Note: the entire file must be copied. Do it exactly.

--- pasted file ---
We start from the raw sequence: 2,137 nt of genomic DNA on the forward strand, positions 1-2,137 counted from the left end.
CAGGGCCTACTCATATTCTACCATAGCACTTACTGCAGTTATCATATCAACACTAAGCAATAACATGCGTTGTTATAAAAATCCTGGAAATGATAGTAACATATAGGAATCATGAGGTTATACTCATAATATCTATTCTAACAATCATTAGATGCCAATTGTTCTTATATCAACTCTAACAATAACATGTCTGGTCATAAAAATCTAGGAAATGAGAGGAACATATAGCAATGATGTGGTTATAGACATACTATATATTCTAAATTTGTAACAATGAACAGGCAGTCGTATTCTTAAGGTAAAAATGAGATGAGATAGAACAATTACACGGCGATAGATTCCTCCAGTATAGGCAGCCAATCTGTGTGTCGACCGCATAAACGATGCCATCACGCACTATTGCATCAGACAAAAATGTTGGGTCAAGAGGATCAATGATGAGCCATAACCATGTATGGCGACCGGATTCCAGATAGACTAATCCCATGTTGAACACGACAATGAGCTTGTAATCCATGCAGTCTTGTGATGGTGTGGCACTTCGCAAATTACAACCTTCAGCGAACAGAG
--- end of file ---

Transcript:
We start from the raw sequence: 2,137 nt of genomic DNA on the forward strand, positions 1-2,137 counted from the left end.
CAGGGCCTACTCATATTCTACCATAGCACTTACTGCAGTTATCATATCAACACTAAGCAATAACATGCGTTGTTATAAAAATCCTGGAAATGATAGTAACATATAGGAATCATGAGGTTATACTCATAATATCTATTCTAACAATCATTAGATGCCAATTGTTCTTATATCAACTCTAACAATAACATGTCTGGTCATAAAAATCTAGGAAATGAGAGGAACATATAGCAATGATGTGGTTATAGACATACTATATATTCTAAATTTGTAACAATGAACAGGCAGTCGTATTCTTAAGGTAAAAATGAGATGAGATAGAACAATTACACGGCGATAGATTCCTCCAGTATAGGCAGCCAATCTGTGTGTCGACCGCATAAACGATGCCATCACGCACTATTGCATCAGACAAAAATGTTGGGTCAAGAGGATCAATGATGAGCCATAACCATGTATGGCGACCGGATTCCAGATAGACTAATCCCATGTTGAACACGACAATGAGCTTGTAATCCATGCAGTCTTGTGATGGTGTGGCACTTCGCAAATTACAACCTTCAGCGAACAGAG